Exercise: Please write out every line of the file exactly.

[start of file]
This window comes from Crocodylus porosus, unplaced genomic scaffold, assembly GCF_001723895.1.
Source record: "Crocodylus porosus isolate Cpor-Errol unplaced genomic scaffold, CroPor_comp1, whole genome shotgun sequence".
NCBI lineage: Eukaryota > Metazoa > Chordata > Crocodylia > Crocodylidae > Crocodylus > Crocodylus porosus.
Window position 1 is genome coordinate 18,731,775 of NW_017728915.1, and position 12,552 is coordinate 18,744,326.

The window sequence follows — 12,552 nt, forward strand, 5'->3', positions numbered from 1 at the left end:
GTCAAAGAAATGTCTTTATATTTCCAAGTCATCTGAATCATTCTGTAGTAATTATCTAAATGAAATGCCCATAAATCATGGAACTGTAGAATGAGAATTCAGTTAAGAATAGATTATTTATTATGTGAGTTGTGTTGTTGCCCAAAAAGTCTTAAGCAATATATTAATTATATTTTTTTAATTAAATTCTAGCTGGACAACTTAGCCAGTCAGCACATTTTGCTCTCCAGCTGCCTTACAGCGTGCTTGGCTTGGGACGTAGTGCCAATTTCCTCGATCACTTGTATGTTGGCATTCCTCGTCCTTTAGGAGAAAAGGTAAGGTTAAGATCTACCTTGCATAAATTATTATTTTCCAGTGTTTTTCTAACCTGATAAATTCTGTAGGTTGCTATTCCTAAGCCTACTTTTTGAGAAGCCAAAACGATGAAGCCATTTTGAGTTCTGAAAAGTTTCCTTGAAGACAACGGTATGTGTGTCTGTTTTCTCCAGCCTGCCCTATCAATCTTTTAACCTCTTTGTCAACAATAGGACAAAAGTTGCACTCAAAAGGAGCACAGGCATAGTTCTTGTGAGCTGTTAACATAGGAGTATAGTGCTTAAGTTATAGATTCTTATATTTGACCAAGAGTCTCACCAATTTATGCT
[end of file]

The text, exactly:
This window comes from Crocodylus porosus, unplaced genomic scaffold, assembly GCF_001723895.1.
Source record: "Crocodylus porosus isolate Cpor-Errol unplaced genomic scaffold, CroPor_comp1, whole genome shotgun sequence".
NCBI lineage: Eukaryota > Metazoa > Chordata > Crocodylia > Crocodylidae > Crocodylus > Crocodylus porosus.
Window position 1 is genome coordinate 18,731,775 of NW_017728915.1, and position 12,552 is coordinate 18,744,326.

The window sequence follows — 12,552 nt, forward strand, 5'->3', positions numbered from 1 at the left end:
GTCAAAGAAATGTCTTTATATTTCCAAGTCATCTGAATCATTCTGTAGTAATTATCTAAATGAAATGCCCATAAATCATGGAACTGTAGAATGAGAATTCAGTTAAGAATAGATTATTTATTATGTGAGTTGTGTTGTTGCCCAAAAAGTCTTAAGCAATATATTAATTATATTTTTTTAATTAAATTCTAGCTGGACAACTTAGCCAGTCAGCACATTTTGCTCTCCAGCTGCCTTACAGCGTGCTTGGCTTGGGACGTAGTGCCAATTTCCTCGATCACTTGTATGTTGGCATTCCTCGTCCTTTAGGAGAAAAGGTAAGGTTAAGATCTACCTTGCATAAATTATTATTTTCCAGTGTTTTTCTAACCTGATAAATTCTGTAGGTTGCTATTCCTAAGCCTACTTTTTGAGAAGCCAAAACGATGAAGCCATTTTGAGTTCTGAAAAGTTTCCTTGAAGACAACGGTATGTGTGTCTGTTTTCTCCAGCCTGCCCTATCAATCTTTTAACCTCTTTGTCAACAATAGGACAAAAGTTGCACTCAAAAGGAGCACAGGCATAGTTCTTGTGAGCTGTTAACATAGGAGTATAGTGCTTAAGTTATAGATTCTTATATTTGACCAAGAGTCTCACCAATTTATGCT